Medvedev keeps tweeting photos that captures his fancy from his official handle @MedvedevRussiaE. His photos of winter in Moscow and the view from his train window got retweeted more than 50 times. His tone is mostly friendly and he does not shy away from directly addressing heads of organisations on Twitter. "Hello @euHvR, on my way to Brussels. Looking forward to fruitful discussions with Russia's largest trading partner," he tweeted to Herman Van Rompuy, President of the European Council.
And that's how it's done!
A funny moment during Obama's first Twitter Town Hall came when Republican John Boehner, Speaker of the House of Representatives, managed to get in a question through a Twitter message of his own.
"After embarking on a record ... spending binge that left us deeper in debt, where are the jobs?" read the moderator, Twitter co-founder Jack Dorsey, citing Boehner's tweet. The tweet had a few typos.
"First of all, John obviously needs to work on his typing skills," Obama joked to laughter from a select audience present at the event at the White House.
It would do Manmohan Singh's office a world of good to emulate the style that sets apart leaders popular with social networkers. But age may not be on his side. Singh, who will turn 80 this year, is perceived as a toothless political veteran struggling to keep disparate partners in his multi-party government together. He lacks the connect that relatively young leaders such as Sarkozy or Obama have with their people.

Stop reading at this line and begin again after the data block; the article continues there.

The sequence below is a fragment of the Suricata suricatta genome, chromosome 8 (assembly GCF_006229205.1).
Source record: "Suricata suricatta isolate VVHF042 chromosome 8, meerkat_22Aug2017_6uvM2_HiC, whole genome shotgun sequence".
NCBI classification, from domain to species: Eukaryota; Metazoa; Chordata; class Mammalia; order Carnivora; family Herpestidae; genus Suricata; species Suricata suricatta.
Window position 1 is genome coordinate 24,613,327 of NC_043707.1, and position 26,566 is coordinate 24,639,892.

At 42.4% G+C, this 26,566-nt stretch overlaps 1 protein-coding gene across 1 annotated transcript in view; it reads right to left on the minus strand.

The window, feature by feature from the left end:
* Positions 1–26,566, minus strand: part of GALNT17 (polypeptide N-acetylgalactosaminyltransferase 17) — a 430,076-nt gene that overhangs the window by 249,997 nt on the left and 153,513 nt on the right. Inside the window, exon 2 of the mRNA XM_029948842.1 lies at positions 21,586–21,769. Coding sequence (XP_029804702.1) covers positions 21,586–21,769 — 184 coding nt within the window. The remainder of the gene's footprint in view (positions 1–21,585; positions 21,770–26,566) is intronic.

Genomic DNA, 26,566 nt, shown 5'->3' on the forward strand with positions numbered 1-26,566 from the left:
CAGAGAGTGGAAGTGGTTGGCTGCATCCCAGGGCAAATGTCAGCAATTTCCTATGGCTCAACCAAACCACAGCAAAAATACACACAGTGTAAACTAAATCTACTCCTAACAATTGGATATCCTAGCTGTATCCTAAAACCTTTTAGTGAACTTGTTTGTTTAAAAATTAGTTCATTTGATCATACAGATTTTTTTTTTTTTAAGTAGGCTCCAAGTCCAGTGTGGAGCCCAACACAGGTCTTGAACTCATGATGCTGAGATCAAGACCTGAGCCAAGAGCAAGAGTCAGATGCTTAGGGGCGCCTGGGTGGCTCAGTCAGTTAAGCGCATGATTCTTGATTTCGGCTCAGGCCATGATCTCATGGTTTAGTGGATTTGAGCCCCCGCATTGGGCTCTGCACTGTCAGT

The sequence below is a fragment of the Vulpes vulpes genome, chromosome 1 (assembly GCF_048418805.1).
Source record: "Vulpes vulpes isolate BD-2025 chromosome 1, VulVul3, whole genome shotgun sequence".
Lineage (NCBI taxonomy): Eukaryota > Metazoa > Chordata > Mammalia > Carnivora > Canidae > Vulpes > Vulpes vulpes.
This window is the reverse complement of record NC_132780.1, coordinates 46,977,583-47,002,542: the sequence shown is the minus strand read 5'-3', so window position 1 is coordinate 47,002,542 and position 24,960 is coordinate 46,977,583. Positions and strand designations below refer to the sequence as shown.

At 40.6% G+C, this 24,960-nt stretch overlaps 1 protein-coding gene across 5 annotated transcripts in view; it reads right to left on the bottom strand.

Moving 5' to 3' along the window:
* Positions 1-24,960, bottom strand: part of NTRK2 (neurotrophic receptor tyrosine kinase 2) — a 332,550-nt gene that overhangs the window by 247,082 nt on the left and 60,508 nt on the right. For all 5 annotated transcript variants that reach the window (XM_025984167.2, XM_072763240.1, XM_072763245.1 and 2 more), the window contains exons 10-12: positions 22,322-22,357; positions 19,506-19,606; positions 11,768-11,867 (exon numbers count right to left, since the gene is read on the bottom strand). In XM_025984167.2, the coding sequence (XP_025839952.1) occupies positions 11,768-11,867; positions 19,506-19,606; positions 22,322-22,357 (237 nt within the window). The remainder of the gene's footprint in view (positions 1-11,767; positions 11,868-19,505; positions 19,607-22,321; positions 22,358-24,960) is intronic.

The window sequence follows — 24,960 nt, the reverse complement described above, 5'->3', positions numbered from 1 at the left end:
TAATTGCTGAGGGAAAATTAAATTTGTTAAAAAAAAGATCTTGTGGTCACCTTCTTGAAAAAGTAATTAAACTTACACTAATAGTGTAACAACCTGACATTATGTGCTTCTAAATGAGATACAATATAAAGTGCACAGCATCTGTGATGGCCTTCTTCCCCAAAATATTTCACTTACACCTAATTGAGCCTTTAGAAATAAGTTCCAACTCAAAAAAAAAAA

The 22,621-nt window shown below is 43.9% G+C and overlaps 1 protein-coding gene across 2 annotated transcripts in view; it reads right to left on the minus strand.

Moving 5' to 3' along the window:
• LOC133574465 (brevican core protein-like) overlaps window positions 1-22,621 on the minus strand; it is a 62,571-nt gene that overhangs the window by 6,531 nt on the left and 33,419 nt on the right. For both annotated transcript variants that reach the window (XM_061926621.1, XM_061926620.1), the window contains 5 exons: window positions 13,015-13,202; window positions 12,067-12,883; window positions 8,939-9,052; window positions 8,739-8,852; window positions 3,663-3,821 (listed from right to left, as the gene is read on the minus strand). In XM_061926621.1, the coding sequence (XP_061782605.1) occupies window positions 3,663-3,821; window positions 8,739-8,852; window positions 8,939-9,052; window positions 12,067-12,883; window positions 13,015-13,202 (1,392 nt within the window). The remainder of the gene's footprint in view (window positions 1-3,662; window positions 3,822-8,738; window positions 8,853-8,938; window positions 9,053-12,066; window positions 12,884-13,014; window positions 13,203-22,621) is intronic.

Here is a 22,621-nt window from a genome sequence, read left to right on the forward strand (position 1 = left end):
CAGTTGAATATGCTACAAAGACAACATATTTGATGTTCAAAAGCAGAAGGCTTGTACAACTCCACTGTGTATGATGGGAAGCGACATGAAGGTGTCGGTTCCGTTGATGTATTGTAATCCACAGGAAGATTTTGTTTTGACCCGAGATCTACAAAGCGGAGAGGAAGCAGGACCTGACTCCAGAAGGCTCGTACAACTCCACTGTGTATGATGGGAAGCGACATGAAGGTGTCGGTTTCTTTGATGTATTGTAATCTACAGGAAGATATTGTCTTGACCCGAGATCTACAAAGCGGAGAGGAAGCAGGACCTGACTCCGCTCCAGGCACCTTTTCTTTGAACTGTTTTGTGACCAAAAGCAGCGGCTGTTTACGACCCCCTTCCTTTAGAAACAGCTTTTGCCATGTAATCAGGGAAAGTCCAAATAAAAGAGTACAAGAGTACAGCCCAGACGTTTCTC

Singh's YouTube channel
The first video uploaded was about Singh's speech at a conference related to UPA's flagship programme Mahatma Gandhi National Rural Employment Guarantee Scheme. It was followed by one about his visit to Mahatma Gandhi's memorial Raj Ghat on October 2 last year. The official videos are not only dull, they also severely lack the interactive quality that drives popular channels on YouTube. Currently, there are five videos in the channel set to instrumental music reminiscent of the Doordarshan era.
The White House channel on YouTube, apart from Obama's addresses, also has videos of him singing blues at a White House jam with Mick Jagger, B.B. King, Jeff Beck and Buddy Guy during a celebration of blues and its influence on modern pop culture. Obama has wooed crowds before, singing a line from Al Greens classic hit 'Lets Stay Together' at a Harlem fundraiser.
Singh on Facebook
Manmohan Singh's Facebook page is better maintained and the posts, comprising press releases, addresses and photos of events, are fairly regular. The page is 'Liked' by 258,000 people and it seems that his team has taken to the Facebook's Timeline feature easily. Important posts are pinned to the top and a larger image size used to highlight events.
But Twitter users, forever on the lookout for a good joke, have found a fresh target in the PMO.
The tweets are conservative, listless and somewhat reflective of the general state of governance in the country. The warning on its Twitter page, therefore, is quite apt - "Pages may be archived under IT Act". (With inputs from Reuters)
subject: 'Tweets about @PMOIndia',